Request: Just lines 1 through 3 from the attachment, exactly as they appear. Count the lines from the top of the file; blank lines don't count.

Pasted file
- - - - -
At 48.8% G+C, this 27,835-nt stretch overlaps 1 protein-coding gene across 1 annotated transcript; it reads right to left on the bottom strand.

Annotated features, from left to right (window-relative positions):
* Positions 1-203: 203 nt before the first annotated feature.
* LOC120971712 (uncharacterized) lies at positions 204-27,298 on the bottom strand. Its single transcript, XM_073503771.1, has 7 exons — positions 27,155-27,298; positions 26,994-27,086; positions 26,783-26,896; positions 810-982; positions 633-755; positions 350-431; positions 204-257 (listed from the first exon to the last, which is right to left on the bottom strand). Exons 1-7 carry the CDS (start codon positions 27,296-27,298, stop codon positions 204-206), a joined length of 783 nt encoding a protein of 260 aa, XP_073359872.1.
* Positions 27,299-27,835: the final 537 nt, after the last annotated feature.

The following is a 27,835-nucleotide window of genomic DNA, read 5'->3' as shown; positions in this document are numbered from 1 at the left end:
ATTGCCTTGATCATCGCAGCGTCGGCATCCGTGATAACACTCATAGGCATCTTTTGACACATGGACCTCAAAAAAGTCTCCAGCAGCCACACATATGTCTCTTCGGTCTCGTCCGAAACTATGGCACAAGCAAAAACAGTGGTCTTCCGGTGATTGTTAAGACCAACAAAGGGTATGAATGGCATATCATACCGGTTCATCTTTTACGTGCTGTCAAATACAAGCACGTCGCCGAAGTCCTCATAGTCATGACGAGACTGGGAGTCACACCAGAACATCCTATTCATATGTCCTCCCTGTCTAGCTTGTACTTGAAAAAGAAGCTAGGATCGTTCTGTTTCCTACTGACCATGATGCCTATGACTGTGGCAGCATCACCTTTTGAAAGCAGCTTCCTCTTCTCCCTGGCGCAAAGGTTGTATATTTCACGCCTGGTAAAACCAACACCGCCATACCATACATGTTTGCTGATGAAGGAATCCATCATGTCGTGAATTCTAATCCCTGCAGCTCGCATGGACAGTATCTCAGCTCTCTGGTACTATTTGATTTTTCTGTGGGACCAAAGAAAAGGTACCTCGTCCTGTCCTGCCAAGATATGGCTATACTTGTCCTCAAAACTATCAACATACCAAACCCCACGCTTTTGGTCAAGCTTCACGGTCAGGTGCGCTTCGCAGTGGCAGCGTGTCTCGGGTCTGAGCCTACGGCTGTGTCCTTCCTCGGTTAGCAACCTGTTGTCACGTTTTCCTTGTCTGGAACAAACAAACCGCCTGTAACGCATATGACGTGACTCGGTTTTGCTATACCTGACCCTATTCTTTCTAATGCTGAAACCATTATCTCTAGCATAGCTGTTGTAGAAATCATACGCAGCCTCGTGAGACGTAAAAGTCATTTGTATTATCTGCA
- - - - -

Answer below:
At 48.8% G+C, this 27,835-nt stretch overlaps 1 protein-coding gene across 1 annotated transcript; it reads right to left on the bottom strand.

Annotated features, from left to right (window-relative positions):
* Positions 1-203: 203 nt before the first annotated feature.